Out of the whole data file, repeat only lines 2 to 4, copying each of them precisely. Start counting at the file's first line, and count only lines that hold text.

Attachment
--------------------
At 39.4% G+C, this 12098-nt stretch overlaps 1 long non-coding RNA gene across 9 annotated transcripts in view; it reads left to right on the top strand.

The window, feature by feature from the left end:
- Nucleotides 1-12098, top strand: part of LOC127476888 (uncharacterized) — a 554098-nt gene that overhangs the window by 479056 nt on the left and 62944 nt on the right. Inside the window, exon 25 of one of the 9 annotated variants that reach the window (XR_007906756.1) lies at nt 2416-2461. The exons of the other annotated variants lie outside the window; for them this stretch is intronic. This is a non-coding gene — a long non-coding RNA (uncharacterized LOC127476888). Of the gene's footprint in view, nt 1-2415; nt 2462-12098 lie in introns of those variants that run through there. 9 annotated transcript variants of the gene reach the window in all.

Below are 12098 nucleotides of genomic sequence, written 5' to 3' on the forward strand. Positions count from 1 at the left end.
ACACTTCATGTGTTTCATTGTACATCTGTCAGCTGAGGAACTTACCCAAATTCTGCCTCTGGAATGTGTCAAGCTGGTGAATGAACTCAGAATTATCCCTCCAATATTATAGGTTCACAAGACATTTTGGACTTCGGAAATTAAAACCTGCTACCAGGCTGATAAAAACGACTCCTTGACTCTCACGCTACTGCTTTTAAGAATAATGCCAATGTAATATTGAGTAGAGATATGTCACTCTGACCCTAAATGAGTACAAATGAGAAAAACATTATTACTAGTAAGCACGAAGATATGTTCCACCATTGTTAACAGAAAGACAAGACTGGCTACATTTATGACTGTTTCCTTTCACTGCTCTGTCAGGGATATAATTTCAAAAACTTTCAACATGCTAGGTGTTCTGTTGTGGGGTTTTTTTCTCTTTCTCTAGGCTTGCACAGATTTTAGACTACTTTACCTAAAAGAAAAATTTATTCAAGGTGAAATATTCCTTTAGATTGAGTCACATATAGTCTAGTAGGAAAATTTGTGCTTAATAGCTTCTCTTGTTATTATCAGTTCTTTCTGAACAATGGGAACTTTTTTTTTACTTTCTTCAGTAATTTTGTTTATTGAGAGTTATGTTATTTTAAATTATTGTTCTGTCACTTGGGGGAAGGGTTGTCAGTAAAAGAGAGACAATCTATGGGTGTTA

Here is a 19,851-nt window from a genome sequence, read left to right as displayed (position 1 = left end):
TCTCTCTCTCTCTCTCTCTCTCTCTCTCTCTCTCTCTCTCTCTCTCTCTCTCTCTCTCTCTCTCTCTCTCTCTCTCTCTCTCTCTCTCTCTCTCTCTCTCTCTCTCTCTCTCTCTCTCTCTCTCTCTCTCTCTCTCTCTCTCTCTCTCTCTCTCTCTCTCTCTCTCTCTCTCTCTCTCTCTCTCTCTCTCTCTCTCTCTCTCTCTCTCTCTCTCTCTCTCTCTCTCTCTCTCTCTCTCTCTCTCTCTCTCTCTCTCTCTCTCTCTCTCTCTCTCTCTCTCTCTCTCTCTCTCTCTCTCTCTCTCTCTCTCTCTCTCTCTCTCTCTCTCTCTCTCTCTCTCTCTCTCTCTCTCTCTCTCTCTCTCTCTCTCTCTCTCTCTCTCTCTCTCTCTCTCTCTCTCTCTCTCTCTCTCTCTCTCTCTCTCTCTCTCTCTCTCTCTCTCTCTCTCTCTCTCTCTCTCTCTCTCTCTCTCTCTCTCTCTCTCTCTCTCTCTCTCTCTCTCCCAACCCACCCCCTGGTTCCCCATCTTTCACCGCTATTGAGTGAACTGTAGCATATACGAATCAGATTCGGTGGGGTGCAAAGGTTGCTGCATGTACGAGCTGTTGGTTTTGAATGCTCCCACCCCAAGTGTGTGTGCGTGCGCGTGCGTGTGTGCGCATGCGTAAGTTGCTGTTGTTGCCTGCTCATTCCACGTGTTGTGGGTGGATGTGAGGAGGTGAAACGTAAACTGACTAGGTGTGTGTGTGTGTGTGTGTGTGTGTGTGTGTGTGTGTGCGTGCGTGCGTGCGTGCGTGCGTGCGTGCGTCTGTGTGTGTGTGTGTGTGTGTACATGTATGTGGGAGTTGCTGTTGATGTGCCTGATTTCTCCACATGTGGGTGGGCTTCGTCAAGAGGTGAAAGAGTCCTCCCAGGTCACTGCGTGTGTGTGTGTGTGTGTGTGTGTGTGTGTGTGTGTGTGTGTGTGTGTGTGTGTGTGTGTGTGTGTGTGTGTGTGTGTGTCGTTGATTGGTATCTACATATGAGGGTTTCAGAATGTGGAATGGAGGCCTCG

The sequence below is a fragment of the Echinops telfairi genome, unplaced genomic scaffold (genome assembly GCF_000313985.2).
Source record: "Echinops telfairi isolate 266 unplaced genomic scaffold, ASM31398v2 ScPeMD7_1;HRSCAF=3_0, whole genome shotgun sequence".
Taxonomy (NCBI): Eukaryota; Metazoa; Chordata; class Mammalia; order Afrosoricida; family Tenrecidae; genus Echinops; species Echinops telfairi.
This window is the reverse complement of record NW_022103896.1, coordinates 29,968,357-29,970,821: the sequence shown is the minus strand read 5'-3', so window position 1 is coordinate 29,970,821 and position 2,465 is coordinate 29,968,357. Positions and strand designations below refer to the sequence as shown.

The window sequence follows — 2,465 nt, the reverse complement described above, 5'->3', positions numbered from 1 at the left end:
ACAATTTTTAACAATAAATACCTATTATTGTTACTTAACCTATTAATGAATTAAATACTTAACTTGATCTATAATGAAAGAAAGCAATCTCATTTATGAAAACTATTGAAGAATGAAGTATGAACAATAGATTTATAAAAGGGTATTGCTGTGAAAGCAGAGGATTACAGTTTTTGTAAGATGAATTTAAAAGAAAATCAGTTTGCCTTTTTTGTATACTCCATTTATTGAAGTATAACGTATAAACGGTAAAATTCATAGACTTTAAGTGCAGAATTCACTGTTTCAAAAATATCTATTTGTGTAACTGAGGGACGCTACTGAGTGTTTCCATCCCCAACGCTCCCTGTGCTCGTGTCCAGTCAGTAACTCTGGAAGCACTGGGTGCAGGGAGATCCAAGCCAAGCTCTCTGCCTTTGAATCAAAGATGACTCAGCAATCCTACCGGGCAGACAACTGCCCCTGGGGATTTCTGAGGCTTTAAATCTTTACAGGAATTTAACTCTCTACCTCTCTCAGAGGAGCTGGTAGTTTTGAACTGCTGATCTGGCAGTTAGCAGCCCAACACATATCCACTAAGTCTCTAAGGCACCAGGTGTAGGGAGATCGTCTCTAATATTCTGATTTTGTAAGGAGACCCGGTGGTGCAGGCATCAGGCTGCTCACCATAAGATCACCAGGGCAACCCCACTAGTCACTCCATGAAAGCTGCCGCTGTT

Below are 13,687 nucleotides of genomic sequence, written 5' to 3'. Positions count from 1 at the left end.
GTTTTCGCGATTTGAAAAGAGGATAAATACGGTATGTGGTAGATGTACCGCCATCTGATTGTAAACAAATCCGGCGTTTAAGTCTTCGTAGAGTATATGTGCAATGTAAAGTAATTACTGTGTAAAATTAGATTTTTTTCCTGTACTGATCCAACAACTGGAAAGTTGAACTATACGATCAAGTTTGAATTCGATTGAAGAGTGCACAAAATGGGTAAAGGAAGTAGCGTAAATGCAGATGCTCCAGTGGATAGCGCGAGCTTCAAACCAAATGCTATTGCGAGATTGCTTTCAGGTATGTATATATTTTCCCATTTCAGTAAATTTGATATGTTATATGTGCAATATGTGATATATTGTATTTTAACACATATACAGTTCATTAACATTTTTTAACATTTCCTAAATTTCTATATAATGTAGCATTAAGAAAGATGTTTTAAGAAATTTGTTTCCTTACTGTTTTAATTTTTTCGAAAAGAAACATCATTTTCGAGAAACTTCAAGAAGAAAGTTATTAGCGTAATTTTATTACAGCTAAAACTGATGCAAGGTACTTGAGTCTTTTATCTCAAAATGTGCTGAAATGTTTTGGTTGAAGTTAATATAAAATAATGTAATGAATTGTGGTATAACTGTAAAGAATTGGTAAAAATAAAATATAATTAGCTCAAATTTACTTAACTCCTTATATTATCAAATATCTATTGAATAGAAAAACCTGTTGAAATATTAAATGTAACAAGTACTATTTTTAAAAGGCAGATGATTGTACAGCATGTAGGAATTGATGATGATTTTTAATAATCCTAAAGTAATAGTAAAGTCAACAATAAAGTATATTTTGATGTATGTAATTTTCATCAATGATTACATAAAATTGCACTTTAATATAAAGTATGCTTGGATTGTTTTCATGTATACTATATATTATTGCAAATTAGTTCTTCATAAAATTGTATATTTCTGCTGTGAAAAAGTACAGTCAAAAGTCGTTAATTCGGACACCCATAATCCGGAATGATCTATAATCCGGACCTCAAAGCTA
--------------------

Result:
The window, feature by feature from the left end:
- Nucleotides 1-12098, top strand: part of LOC127476888 (uncharacterized) — a 554098-nt gene that overhangs the window by 479056 nt on the left and 62944 nt on the right. Inside the window, exon 25 of one of the 9 annotated variants that reach the window (XR_007906756.1) lies at nt 2416-2461. The exons of the other annotated variants lie outside the window; for them this stretch is intronic. This is a non-coding gene — a long non-coding RNA (uncharacterized LOC127476888). Of the gene's footprint in view, nt 1-2415; nt 2462-12098 lie in introns of those variants that run through there. 9 annotated transcript variants of the gene reach the window in all.

Below are 12098 nucleotides of genomic sequence, written 5' to 3' on the forward strand. Positions count from 1 at the left end.